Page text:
After the concert, I asked to be led to the back stage to meet the three musicians of the Morgenstern Trio from Germany. I remarked that the program was not one about “destiny” as the cellist indicated in his speech but one on “death.” I added that it was refreshing to hear serious music — one that was unamplified. Here on Maui, I explained, we hear a lot of “happy” music that’s always amplified. We get a lot of background music, too.
Tag Archives: Maui Arts and Cultural Center
The Germany-based Morgenstern Trio performed at the McCoy Theatre of the Maui Arts and Cultural Center on Friday October 24, 2014. As usual, it was the ONLY classical concert with a piano in it that I knew of, back in August 2014 when the 16-week semester began. As such, I urged my piano students to save the date. Every semester, I require my students to attend an approved concert and write a review. At the end of the term, I extract the best bits, edit, and post a blog here.
One review stood apart from the rest. It’s not a typical review by any means but one written by a student who writes daily and aspires to write fiction. I’ve received his permission to publish his review in its entirety.
Microphones on stage are not always used to amplify. They can exist to record.
It’s fairly easy to tell if the sound from a musical instrument is amplified or not. You hear the amplification through speakers.
It sounds different when amplified.
In the “mixers” the women line up and wait for their turn to dance with a man who leads in a dance around the room until it’s time to join the queue again. This is Maui on a Saturday evening on the parquet wooden floors of the Omori Dance Studios at the Maui Arts and Cultural Center (MACC). In London, it was the opposite — the women were in short supply at Friday night CEROC dances, and the men had to queue for their turn.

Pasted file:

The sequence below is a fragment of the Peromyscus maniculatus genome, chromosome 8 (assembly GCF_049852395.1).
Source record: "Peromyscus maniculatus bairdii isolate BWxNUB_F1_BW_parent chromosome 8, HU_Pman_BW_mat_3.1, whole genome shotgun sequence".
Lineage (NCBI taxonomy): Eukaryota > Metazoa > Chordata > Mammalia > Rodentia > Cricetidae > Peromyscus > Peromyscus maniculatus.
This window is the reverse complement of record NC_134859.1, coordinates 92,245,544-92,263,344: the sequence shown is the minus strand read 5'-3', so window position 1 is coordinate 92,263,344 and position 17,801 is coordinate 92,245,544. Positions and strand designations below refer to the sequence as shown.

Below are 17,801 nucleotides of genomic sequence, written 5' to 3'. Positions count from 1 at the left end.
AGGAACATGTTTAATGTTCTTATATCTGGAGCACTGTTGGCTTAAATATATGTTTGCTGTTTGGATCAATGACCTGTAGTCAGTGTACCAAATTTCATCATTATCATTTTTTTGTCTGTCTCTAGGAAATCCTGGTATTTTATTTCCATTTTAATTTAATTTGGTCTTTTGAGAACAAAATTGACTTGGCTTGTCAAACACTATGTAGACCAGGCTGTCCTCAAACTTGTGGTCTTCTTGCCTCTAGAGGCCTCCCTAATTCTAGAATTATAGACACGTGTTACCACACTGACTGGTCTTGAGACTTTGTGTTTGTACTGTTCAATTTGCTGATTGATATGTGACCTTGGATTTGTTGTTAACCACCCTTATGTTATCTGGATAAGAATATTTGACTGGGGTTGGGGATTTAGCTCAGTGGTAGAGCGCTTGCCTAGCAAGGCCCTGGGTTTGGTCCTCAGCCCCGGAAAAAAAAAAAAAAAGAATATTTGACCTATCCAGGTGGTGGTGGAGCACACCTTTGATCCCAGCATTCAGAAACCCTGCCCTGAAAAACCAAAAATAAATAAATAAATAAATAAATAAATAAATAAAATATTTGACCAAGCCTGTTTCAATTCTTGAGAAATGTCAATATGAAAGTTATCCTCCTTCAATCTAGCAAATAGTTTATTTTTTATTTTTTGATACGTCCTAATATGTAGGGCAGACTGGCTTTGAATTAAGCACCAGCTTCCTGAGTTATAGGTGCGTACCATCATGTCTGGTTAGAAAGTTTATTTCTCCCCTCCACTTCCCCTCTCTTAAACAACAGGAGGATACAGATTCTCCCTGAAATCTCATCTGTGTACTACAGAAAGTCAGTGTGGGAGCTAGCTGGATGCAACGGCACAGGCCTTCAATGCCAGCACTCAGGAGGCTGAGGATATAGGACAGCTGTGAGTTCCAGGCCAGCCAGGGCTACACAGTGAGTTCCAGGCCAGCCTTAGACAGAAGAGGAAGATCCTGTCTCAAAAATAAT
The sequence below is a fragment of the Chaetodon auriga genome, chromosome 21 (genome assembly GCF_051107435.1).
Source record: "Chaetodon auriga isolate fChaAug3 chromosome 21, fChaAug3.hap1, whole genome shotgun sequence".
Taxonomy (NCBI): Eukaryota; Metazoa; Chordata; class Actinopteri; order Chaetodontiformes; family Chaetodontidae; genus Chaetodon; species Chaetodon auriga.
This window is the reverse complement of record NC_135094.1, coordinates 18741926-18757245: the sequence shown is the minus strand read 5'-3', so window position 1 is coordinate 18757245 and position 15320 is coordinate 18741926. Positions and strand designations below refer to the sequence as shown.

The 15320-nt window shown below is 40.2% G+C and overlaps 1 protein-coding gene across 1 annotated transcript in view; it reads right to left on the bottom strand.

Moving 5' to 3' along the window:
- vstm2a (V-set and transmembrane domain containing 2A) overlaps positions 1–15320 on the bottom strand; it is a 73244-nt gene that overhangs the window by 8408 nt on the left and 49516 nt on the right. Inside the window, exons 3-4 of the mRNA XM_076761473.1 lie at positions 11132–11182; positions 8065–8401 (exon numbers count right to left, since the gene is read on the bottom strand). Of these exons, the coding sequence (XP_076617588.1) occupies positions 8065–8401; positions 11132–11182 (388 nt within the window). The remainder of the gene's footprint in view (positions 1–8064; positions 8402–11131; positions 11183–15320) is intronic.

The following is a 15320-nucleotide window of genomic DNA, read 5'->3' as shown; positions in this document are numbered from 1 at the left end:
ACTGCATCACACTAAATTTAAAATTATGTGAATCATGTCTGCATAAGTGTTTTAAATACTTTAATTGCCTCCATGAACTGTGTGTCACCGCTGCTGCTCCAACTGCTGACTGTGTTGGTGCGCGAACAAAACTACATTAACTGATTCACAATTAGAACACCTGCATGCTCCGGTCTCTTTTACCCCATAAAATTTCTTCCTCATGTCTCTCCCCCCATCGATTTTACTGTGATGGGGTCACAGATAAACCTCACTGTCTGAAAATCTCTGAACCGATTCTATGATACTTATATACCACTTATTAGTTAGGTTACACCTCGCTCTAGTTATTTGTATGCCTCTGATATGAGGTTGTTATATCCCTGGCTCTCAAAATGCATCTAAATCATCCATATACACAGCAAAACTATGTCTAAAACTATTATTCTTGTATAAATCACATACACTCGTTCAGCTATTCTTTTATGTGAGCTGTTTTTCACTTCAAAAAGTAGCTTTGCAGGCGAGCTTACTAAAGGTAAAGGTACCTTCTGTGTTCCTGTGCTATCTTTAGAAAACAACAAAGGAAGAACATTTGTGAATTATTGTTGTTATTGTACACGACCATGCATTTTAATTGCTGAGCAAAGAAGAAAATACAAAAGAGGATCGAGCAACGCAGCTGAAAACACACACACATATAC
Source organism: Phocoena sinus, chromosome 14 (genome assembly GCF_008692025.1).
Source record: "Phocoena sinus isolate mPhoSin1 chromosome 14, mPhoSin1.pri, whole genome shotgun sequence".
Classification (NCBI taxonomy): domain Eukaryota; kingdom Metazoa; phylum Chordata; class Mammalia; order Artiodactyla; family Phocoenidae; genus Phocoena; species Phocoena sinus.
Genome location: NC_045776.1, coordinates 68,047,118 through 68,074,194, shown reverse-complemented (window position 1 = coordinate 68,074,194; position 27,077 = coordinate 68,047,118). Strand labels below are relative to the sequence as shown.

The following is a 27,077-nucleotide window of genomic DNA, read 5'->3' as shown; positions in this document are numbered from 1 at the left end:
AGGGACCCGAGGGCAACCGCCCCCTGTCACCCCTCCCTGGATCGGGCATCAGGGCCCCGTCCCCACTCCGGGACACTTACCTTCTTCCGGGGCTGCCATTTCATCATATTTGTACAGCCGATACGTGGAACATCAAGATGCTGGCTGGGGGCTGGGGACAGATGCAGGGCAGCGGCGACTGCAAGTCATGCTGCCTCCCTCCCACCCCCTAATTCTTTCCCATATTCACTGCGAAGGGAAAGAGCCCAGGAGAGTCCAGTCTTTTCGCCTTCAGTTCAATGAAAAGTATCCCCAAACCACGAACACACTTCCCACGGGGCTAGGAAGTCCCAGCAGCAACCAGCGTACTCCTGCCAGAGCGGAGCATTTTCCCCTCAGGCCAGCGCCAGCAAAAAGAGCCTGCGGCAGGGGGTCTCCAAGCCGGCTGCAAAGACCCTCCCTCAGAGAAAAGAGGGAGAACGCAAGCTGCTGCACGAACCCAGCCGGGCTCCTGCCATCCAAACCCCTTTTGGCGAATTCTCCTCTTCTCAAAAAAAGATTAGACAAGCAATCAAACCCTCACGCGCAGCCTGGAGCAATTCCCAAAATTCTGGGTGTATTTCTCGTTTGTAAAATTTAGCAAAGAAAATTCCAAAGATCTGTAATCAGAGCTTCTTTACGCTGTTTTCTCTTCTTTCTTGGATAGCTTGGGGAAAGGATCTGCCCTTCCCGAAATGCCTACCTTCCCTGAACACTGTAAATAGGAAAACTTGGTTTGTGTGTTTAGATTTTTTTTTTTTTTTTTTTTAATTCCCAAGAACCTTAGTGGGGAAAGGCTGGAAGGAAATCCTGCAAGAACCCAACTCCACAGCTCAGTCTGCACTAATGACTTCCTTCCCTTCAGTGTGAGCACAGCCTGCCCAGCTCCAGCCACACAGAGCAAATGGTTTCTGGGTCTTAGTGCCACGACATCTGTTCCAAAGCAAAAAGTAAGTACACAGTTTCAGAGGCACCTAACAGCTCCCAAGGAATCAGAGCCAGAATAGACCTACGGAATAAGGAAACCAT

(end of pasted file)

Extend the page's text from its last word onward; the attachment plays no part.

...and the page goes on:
The tall gentleman, who led me on my third waltz tonight, gently lifted my left hand from his shoulder and directed it to his shoulder joint. “There,” he said. “Isn’t that more comfortable?” On a previous occasion, an older gentleman kept saying,”Relax. Relax.” It’s been years since I last did ballroom dancing. I finally got the message when I was told, “You’re probably used to being around a lot of women. Please relax and let me lead.”
The regulars were polite and curious. Are you visiting? Where are you from?
I felt embarrassed when I replied that I lived close by and that I actually wanted to participate for quite some time. It was a chance encounter, while looking for my creative writing instructor in the English Lecturers Office, that I learned of “Advance Your Dance.” Verna, the secretary, said, “We meet every week. Several times a week. Are you on Facebook? You can find them there.” That was three months ago. I couldn’t find anyone to go with me on a Saturday evening. The first time is always the hardest. Who dares go into a room full of strangers?
The men and women who come dance here are serious about dancing. They bring their dancing shoes and water bottles. From 6 pm, they can sign in and pay $5 per person to dance until 9:45 pm. From 7 to 8 pm, a particular kind of dance is taught. The rest of the evening is a mix of music for jitterbug also known as East Coast Swing, waltz, quick step, cha cha, tango, salsa, West Coast Swing, and other styles. Last Saturday, my first time, I lasted barely two hours after learning three kinds of line dances. Tonight, it was intermediate foxtrot. The hosts Frank and Sandy Hook are back from Connecticut. Apparently, they also give dancing classes on Monday and Wednesdays in Wailuku.